Why does PrintWindow hate CS_PARENTDC? Because EVERYBODY hates CS_PARENTDC!

Raymond Chen


Commenter kero wants to know why the Print­Window function hates CS_PARENT­DC. (And CS_CLASS­DC, and CS_OWN­DC.) Because everybody hates CS_PARENT­DC! (And CS_CLASS­DC, and CS_OWN­DC.) We saw earlier that these class styles violate widely-held assumptions about how drawing works. I mean, who would have thought that asking for two device contexts would give you the same one back twice? Or that changes to one device context would secretly modify another (because they’re really the same)? Or that a window procedure assumes that it will see only one device context ever? The Print­Window function is really in a pickle when faced with a window with one of these class styles, because the whole point of Print­Window is to render into some other device context. The Print­Window function says “Render into this other device context, please,” and the window acts like a bratty two-year-old who refuses to eat food from anything other than his favorite monkey plate. “This is not my monkey plate. I will now throw a tantrum.” The Print­Window function passes a custom device context as a parameter to the WM_PRINT message, and the window says, “Hey, no fair! My class styles say that you aren’t allowed to pass any old device context; you have to pass mine. I will now take my broccoli and mash it all over the table.” Oh well. At least it tried.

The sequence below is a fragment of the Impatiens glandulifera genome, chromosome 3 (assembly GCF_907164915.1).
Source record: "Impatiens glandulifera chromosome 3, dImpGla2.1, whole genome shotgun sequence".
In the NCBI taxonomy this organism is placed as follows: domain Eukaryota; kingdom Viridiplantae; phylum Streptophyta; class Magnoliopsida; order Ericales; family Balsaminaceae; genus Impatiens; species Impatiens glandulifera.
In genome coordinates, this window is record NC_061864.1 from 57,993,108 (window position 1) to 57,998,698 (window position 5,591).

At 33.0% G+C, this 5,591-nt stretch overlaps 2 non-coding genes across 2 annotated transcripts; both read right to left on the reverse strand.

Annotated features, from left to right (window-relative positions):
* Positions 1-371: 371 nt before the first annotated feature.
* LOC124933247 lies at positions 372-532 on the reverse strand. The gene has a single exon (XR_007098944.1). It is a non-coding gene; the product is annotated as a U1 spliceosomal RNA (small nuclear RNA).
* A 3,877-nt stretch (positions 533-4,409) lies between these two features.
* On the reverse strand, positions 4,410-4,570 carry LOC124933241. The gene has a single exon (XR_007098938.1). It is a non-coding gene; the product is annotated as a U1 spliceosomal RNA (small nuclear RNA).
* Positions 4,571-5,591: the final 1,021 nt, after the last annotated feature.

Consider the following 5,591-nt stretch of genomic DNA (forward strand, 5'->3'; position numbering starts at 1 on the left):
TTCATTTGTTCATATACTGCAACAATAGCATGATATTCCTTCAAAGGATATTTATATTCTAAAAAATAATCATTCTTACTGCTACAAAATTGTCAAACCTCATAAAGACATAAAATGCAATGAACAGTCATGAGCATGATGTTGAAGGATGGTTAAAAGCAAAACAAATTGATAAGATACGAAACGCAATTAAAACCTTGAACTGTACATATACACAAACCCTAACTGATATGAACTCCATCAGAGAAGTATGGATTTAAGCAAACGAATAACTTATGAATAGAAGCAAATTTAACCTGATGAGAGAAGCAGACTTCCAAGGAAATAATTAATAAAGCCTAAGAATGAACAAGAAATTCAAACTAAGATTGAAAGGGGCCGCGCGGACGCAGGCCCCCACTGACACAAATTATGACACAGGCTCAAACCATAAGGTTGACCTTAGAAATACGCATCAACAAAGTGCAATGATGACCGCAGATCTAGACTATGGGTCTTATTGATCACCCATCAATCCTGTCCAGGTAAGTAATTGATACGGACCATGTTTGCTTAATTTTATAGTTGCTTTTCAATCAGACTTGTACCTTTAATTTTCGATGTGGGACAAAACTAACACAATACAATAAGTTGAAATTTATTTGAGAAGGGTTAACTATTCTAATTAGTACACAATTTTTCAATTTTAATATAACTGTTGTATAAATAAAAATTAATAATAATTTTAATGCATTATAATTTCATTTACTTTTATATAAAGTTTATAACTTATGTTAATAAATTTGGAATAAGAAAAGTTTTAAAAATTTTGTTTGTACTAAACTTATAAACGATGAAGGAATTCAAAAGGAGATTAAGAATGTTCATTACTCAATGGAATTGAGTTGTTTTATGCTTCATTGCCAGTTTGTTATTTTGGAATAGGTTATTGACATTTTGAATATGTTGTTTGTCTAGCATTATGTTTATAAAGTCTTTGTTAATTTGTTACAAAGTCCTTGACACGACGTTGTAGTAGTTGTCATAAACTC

Yet another reason to avoid these weird class styles.


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